September is here, and the season of dying leaves will soon be upon us. But at least Hamilton is beautiful in autumn. You need only take a walk along an Escarpment trail bordered by Fall-enflamed branches to know that. Many of our urban streets are lined with majestic maples and oaks and sycamores. To live here is to be accompanied by hundreds of thousands of perennial woody plants—to watch them grow and change and come and go in our parks and in cemeteries, in open spaces in our own backyards.
These are the very trees that award-winning Hamilton poet John Terpstra praises, questions, and ponders in his newly republished collection Naked Trees. First released in 1990, this edition features beautiful woodcuts by Wesley Bates, another Ontario artist. And you need not be an arborist, a poet, or even a Hamiltonian to appreciate this gorgeous multi-poem meditation on gifts of nature most of us daily take for granted.
“This book pays tribute to the fallen,” says Terpstra in his introduction, letting you know this is not a collection that rejoices in the living trees without lamenting those lost. He is tender with his subjects—grateful for them, and admits that as a writer and a cabinetmaker, he owes them a great debt.
The first section tells a story familiar to many: a tree forced down. In this case, it is a silver maple in Terpstra’s neighbourhood taken by a city work crew. With it go memories and histories—not just Terpstra’s, but also those of the people who lived so long in its orbit. Its absence brings “A loss of equilibrium. And the entire street feels less secure.” And haven’t you felt this? Or seen a street of someone you know so altered?
Throughout the book, Terpstra’s melancholy yet patient tone is just right—never melodramatic and yet never blithe, and always ripe with fresh metaphors. Chunks of tree do not just ‘sit’ on the ground—instead they “lay scattered on the lawn like oversized building blocks that some oversized kid had kicked down.”
Trees, however—even those deceased—are more than building blocks in the poet’s enlivening hands. “Trees are intended to move,” he says—and move they do, almost human as they bend and sway. Even when not in motion Terpstra sees in them “an overall impression of humanness” — such as a young sycamore with “the awkwardness of youth, the gangly look of a skinny adolescent, one who is all limbs, whose joints are prominent.” How like us his trees are.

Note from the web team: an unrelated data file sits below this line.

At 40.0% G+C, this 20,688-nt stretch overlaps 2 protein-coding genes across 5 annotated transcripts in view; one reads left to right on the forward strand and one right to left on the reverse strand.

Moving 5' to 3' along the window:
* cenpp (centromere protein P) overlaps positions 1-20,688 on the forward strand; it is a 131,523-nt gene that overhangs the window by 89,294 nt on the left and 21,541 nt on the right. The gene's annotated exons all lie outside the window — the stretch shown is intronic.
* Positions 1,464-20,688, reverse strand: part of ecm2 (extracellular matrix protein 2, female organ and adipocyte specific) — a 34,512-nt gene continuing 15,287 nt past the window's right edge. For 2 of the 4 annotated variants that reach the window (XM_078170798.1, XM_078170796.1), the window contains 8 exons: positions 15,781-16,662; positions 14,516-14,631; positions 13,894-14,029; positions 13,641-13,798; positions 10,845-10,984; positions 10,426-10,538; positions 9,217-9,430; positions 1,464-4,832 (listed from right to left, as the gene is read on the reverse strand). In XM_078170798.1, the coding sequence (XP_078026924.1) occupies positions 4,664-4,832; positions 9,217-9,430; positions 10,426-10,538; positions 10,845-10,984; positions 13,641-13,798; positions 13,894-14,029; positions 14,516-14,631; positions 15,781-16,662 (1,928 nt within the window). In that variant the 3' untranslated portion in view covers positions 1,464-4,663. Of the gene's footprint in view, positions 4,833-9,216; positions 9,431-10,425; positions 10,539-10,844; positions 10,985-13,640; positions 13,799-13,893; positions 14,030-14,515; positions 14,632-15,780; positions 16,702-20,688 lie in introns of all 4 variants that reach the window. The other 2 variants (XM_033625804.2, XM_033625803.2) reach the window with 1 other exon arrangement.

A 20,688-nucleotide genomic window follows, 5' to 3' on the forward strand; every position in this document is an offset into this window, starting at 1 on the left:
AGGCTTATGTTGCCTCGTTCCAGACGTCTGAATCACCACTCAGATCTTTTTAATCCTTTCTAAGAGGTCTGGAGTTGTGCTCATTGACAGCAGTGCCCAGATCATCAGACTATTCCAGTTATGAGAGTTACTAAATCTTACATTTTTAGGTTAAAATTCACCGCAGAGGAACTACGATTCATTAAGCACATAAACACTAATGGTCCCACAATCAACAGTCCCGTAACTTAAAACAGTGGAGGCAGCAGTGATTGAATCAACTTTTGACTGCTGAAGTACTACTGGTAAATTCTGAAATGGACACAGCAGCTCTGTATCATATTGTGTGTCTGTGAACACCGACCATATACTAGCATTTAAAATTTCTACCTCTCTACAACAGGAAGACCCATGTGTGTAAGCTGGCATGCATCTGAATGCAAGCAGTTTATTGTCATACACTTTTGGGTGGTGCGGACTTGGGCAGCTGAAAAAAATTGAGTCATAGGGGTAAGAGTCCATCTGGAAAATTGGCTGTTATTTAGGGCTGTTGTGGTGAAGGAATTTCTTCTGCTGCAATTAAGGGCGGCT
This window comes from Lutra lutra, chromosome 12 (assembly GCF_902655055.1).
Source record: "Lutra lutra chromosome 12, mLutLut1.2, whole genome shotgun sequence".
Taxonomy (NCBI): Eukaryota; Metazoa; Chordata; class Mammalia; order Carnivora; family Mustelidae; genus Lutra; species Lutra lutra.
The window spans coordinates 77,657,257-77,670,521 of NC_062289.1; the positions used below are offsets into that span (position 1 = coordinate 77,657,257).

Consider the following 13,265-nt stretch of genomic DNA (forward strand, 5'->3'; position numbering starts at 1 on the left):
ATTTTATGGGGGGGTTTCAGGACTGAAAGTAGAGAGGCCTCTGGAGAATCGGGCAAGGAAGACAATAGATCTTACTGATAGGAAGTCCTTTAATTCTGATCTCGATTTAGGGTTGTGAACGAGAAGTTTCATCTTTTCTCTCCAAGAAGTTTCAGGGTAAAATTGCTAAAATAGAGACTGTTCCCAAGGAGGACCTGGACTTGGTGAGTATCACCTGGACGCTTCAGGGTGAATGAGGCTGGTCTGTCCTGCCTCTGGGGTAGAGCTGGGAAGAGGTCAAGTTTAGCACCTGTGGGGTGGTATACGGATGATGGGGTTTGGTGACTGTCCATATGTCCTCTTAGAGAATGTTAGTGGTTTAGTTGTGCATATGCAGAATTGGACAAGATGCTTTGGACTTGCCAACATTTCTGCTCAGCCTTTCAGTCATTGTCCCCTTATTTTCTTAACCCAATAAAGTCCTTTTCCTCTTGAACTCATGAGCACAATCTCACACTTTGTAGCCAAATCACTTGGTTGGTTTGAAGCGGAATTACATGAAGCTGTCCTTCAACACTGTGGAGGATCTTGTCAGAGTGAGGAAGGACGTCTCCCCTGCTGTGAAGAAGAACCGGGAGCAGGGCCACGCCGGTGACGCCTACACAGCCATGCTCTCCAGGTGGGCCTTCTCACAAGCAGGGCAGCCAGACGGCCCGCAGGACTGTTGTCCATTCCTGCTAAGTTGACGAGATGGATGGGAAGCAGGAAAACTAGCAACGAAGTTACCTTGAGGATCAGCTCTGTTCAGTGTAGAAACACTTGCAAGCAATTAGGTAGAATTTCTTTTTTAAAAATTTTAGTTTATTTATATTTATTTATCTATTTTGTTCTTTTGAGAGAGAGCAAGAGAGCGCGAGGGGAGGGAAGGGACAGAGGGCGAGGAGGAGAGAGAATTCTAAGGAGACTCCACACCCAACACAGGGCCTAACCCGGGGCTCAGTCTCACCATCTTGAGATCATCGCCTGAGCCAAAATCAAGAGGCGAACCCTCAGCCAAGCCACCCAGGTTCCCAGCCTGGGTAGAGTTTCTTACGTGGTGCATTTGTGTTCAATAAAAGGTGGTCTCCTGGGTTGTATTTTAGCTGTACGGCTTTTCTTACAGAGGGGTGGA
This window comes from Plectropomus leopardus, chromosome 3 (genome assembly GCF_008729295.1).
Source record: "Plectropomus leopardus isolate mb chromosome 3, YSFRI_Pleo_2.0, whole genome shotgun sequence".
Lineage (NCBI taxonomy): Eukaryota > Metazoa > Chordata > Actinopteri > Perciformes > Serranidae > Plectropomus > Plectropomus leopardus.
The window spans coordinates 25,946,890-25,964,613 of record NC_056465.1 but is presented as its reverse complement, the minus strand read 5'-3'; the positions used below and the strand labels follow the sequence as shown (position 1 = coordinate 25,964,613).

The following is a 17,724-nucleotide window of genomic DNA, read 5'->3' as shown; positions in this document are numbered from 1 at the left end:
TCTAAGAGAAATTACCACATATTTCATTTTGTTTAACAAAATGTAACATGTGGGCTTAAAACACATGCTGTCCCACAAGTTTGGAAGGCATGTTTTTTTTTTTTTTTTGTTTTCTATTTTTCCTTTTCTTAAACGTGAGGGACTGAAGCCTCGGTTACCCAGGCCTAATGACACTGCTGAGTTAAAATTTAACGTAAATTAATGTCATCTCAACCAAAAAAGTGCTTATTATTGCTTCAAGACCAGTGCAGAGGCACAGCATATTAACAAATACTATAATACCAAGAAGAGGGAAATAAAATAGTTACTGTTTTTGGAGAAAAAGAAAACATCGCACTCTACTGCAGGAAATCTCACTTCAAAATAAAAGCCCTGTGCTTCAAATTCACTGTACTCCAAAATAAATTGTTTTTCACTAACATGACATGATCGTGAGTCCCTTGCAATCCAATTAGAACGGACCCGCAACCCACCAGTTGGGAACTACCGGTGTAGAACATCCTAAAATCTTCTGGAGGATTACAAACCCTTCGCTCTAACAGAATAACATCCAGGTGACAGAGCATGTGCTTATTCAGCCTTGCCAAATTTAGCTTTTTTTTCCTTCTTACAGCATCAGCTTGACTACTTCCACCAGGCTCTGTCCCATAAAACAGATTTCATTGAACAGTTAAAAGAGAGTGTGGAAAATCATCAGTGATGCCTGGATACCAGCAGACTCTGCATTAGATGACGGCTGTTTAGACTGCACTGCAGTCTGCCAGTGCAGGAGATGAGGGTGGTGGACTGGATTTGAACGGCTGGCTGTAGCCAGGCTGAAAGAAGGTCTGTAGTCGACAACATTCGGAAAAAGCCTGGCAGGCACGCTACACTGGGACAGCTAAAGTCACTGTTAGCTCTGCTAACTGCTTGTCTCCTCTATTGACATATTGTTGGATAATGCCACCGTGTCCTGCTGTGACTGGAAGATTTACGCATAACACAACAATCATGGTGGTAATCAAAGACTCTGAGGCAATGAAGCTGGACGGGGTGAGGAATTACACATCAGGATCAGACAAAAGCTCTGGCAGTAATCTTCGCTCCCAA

What Terpstra does so well, though, is balance the humanness of trees with their mysterious “otherworldliness.” Every poem has at its center a profound respect for the knowledge and histories that trees have to offer those who take the time to pay them attention. “A tree will be the first to know when the rain starts” says one of the many poems emphasizing the practical and sensory knowledge of these natural additions to urban landscape. Yet it seems their full truths are always just out of our reach. Again and again, Terpstra treats them as enigmatic intercessors, since they “inhabit the world between geography and population, between earth and animal.” He revels in their paradoxes of gravity and purpose without straying from their physicality.
There is lightness and wit here also. Terpstra lets his poetry play with the trees, as if he is a child playing around their trunks or beneath their shade. Take the ironic truth in the first line of “Prison,” which observes that “A tree either is the view or blocks it.” Or the description of a utility pole as “the pinewood of the grid-laid city.” These are not poems to incite laughter, exactly—but Terpstra’s winking amusement is contagious.
Naked Trees is a journey to be taken and re-taken, like a favourite path or street revisited. Perhaps the best way to read it is to embrace it as an invitation—a call to look more closely at the trees you encounter, in all environments and seasons.
This city-dweller is grateful, however, to have read this book at summer’s end. My anticipation for autumn has more urgency, now—and poetic shape. I enter September with Terpstra’s lyrical autumnal phrases hanging in my mind, awaiting “the annual, monumental disrobing of the trees.” Even when the branches are bare, I know that I can look forward to the leaves under my feet as “new and crisp and colorful as the paper currency of a gone country.” Such lines will accompany me on my strolls and hikes, and come back to me as I look out my window at Hamilton enfolded by the Fall.
I encourage you, too, to head over to local publishers Wolsak and Wynn and secure yourself a copy of this striking, eloquently crafted work. Once you do, I daresay that you will never see trees the same way—or forget what a delight and honour it is to have a poet like Terpstra in our midst.
Adele Konyndyk is a Hamilton-based freelance writer and editor. She’s also a huge CanLit adorer and, like many in the country, especially fangirly about Alistair MacLeod and Alice Munro. Currently Adele is at work on her first book, a collection of short fiction. You can email her or follow her on Twitter @AdeleKonyndyk.